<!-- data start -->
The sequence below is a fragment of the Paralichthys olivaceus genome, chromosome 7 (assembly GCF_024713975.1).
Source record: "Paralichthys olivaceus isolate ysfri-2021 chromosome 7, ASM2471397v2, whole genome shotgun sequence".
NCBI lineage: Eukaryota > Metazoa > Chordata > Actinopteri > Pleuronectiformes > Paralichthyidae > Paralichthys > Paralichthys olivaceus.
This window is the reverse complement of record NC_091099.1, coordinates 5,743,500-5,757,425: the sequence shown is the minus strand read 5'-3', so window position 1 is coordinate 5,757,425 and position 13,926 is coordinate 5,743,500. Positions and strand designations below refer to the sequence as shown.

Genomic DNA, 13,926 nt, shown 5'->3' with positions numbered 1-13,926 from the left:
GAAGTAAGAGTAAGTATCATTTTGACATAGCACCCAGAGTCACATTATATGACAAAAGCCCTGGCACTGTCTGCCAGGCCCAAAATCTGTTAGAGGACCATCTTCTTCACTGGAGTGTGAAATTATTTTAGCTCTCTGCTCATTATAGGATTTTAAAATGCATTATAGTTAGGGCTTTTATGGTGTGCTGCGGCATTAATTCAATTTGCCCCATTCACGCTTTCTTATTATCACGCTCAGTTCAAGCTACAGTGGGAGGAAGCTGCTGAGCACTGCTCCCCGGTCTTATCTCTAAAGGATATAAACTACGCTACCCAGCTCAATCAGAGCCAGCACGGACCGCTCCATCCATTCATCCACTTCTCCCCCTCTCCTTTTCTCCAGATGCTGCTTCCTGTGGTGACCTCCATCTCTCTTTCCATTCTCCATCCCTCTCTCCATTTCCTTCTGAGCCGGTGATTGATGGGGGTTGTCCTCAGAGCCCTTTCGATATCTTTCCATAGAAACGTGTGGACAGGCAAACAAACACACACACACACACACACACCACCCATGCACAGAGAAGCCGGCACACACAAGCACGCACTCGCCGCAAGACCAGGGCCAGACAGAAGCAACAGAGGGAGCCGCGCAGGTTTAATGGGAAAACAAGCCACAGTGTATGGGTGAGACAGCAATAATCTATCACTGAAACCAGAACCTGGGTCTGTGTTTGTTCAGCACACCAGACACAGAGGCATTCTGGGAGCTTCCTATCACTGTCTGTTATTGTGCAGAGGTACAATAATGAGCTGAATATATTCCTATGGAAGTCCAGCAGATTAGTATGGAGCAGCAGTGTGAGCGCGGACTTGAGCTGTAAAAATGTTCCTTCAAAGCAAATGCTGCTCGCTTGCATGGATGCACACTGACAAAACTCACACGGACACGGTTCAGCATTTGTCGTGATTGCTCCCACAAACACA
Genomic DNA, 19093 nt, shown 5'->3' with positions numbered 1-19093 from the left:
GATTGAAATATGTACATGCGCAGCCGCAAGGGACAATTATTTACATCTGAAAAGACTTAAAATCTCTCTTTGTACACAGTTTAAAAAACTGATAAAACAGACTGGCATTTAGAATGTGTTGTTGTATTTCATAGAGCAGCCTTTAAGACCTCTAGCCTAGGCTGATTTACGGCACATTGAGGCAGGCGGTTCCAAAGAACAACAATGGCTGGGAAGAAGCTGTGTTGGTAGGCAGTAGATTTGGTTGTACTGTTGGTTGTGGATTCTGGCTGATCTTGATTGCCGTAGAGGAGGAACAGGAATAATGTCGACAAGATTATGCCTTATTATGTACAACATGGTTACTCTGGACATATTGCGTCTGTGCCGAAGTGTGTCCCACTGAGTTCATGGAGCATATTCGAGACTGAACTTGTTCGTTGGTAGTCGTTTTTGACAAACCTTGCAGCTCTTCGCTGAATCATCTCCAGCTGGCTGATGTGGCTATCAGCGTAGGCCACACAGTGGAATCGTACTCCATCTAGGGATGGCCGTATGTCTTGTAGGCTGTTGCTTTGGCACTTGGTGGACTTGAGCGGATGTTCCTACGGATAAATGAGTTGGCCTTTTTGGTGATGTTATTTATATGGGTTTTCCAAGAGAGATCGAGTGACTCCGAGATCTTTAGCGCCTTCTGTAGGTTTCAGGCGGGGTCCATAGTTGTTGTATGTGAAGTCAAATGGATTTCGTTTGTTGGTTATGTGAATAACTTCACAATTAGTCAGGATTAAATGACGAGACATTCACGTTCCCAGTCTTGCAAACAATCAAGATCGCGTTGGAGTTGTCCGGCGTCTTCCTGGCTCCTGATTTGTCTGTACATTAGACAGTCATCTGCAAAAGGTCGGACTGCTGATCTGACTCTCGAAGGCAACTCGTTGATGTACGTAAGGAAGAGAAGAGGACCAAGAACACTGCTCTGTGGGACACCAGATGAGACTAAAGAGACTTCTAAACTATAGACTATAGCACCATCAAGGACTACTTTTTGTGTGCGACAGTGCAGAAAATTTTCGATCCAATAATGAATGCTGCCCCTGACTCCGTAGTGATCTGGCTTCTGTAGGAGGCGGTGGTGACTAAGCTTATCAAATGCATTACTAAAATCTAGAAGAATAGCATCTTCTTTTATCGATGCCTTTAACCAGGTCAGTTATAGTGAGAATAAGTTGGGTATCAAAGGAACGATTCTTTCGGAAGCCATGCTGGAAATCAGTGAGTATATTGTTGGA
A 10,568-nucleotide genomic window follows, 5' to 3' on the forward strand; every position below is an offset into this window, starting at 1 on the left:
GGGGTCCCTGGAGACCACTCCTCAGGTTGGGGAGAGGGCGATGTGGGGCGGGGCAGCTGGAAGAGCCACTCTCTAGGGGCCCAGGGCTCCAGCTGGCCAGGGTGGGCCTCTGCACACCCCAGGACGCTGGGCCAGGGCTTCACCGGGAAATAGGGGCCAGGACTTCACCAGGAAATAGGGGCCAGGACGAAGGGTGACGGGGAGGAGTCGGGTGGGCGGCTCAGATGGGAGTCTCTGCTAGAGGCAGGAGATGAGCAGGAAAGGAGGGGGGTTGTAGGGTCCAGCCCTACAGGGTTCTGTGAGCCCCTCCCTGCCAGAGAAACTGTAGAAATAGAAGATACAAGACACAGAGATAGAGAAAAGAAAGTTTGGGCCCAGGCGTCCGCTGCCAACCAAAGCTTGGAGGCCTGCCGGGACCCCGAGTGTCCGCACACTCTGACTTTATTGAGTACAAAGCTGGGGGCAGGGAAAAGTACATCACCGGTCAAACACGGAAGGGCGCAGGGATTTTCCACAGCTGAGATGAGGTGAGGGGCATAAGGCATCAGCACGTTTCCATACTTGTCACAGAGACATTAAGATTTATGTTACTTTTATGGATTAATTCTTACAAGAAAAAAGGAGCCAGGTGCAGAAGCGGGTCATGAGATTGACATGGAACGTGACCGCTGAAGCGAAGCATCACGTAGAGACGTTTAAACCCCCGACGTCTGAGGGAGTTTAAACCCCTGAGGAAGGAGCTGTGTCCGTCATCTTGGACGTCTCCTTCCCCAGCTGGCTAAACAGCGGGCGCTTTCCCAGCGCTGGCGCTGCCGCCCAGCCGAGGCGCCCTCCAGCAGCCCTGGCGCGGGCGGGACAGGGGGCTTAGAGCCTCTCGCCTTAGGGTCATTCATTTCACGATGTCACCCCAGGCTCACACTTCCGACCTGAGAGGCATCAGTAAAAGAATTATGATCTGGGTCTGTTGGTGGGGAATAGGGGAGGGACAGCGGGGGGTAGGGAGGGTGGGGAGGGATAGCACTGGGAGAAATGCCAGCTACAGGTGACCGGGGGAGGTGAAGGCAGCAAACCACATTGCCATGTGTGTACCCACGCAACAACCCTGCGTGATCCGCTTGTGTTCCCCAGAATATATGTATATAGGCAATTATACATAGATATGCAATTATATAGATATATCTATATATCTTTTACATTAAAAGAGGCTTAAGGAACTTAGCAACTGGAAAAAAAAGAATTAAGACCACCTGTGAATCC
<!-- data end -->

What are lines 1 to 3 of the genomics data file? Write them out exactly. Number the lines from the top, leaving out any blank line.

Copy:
The sequence below is a fragment of the Paralichthys olivaceus genome, chromosome 7 (assembly GCF_024713975.1).
Source record: "Paralichthys olivaceus isolate ysfri-2021 chromosome 7, ASM2471397v2, whole genome shotgun sequence".
NCBI lineage: Eukaryota > Metazoa > Chordata > Actinopteri > Pleuronectiformes > Paralichthyidae > Paralichthys > Paralichthys olivaceus.